Air Show Report : Luke Days 2018 - Luke AFB Open House & Air Show
Luke Days 2018 - Luke AFB Open House & Air Show
Jeremy Meyers contributes his report from the air show of Luke Air Force Base, home of the 56th Fighting Wing that is dedicated to training F-16 and F-35A fighter pilots.
One of the most anticipated US airshows on a biannual rotation in 2018 happened at Luke AFB, Arizona, on March 17 and 18th. This year was particularly of interest when in light of the USAF Thunderbirds change of leadership and subsequent slower start to the season the event coordinators of Luke Days secured an open date of the USN Blue Angels. The last time the Blue Angels graced the skies of Luke was in 1992. This drew huge crowds and made it one of the premier events also hosting for the first time in 7 years the Air Combat Command A-10 Demonstration Team full tactical air display.
This year marked an especially unique year in the performers that were on hand. Representing the Air Force Academy and bringing in the stars and stripes was the ever popular Wings of Blue Parachute team. Their narration brings an excitement to the display that rivals that of the absent and more commonly attending Army Golden Knights. Kicking flying displays off in his one of a kind Stearman was Gary Rower. This graceful routine is becoming more and more rare on the circuit and Gary pairs the Apollo 13 music with tones of original barnstormers for a stand out display. The Blue Angels parked off to the left side of airshow grounds instead of on the inside runway as the Thunderbirds do when performing at Luke, so there was nothing to block the avid photographers that came out to see. Others of note includes the Desert Rats in their CJ-6s, Bob Freeman in his Extra 330, Buck Roetman in his Pitts, the Tuskegee Airmen P-51C Mustang , John Klatt in the Screaming Sasquatch, Kirby Chambliss and the Red Bull air force, and Bill Stein in his colorful Edge 540.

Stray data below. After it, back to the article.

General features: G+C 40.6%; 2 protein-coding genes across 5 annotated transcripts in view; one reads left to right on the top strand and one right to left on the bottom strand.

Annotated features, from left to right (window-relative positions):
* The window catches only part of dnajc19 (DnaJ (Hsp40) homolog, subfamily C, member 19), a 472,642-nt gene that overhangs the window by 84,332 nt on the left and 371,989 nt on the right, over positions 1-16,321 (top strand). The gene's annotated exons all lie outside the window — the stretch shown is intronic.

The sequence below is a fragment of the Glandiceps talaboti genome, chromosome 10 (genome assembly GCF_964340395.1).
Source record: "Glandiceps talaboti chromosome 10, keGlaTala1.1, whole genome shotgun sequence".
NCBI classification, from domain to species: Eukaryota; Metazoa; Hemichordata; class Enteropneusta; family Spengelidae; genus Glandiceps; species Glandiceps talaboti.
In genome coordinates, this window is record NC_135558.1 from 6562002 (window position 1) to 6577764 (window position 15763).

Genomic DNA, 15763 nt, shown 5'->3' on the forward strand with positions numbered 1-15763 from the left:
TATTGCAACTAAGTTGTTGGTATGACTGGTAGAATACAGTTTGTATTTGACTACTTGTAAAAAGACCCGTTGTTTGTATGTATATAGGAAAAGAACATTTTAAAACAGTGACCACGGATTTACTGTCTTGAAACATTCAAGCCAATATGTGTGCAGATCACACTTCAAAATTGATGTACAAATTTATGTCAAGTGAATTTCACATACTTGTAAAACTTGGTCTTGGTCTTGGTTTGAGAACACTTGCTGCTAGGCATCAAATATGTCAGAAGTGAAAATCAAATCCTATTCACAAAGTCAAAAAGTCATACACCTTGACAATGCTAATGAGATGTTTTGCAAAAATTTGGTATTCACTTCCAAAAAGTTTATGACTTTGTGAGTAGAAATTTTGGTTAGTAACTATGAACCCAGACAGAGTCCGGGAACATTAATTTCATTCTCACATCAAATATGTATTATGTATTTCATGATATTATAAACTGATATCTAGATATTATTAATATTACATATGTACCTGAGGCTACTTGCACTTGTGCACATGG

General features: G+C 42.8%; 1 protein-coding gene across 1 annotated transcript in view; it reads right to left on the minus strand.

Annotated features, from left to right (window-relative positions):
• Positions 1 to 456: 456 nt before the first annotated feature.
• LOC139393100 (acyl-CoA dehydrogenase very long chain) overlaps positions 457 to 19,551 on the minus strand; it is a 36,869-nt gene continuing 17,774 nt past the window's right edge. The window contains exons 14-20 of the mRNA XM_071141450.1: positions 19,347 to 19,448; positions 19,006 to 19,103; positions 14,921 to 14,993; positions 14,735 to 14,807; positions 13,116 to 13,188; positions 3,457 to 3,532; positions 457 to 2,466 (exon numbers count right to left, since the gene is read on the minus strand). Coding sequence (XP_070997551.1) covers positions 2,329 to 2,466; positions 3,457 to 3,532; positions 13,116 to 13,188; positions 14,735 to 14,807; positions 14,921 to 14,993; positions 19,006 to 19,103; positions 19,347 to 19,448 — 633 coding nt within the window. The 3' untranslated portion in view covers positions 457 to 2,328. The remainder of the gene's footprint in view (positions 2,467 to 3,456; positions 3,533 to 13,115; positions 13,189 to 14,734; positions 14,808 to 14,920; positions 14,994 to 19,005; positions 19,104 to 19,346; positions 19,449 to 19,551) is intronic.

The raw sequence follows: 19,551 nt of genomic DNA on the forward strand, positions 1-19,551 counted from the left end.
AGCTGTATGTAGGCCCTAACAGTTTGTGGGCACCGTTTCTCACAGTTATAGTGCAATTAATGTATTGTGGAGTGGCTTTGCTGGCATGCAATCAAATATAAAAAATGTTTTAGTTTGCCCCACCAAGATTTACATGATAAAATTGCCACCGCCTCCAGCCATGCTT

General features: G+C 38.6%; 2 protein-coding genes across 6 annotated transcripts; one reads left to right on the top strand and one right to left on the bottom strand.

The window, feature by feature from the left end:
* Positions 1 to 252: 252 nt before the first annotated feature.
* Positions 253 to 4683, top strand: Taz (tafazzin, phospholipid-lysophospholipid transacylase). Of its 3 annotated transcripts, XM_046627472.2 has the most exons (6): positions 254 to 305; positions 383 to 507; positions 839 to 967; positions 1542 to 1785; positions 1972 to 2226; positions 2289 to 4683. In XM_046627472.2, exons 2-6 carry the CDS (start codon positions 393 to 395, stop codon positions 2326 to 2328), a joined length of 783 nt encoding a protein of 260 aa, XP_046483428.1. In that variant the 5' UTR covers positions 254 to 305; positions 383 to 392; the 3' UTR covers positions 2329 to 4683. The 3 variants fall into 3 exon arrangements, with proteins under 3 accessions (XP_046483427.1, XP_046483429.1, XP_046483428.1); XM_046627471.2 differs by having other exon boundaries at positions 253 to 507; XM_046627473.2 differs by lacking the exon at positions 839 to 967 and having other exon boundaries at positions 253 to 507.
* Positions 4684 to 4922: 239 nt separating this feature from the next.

I would like to pay special tribute to Dan Buchanan who flew Saturday and Sunday. As many of you know, the airshow community lost one of the greats later in the season following a tragic accident at Mountain Home. It is a privilege to have seen Dan Buchanan perform one last time.
Not many other acts bring the fire and noise than that of the Tora Tora Tora. An added bonus was the CAF Mesa wing’s involvement, with the B-17 “Sentimental Journey” being added to the routine in a marvelous display of warbirds and history coming to life. On the Saturday, as a military member, I had the chance to watch the Tora Tora Tora aircraft up close and help with ground operations before and after their display, which was a dream come true and added a certain flare to the whole airshow experience for me.
Kicking things up a notch was the home town airfield attack with a pair of F-16s and a pair of F-35s from Luke. Adding to the display again was an HH-60G and a MC-130J from Davis Monthan complete with a paratrooper drop and SAR demonstration. The F-16s and F-35s dropped flares and simulated an airfield attack, showing the capabilities of the aircraft and the result of the training the 56th FW engages to secure the future of airpower.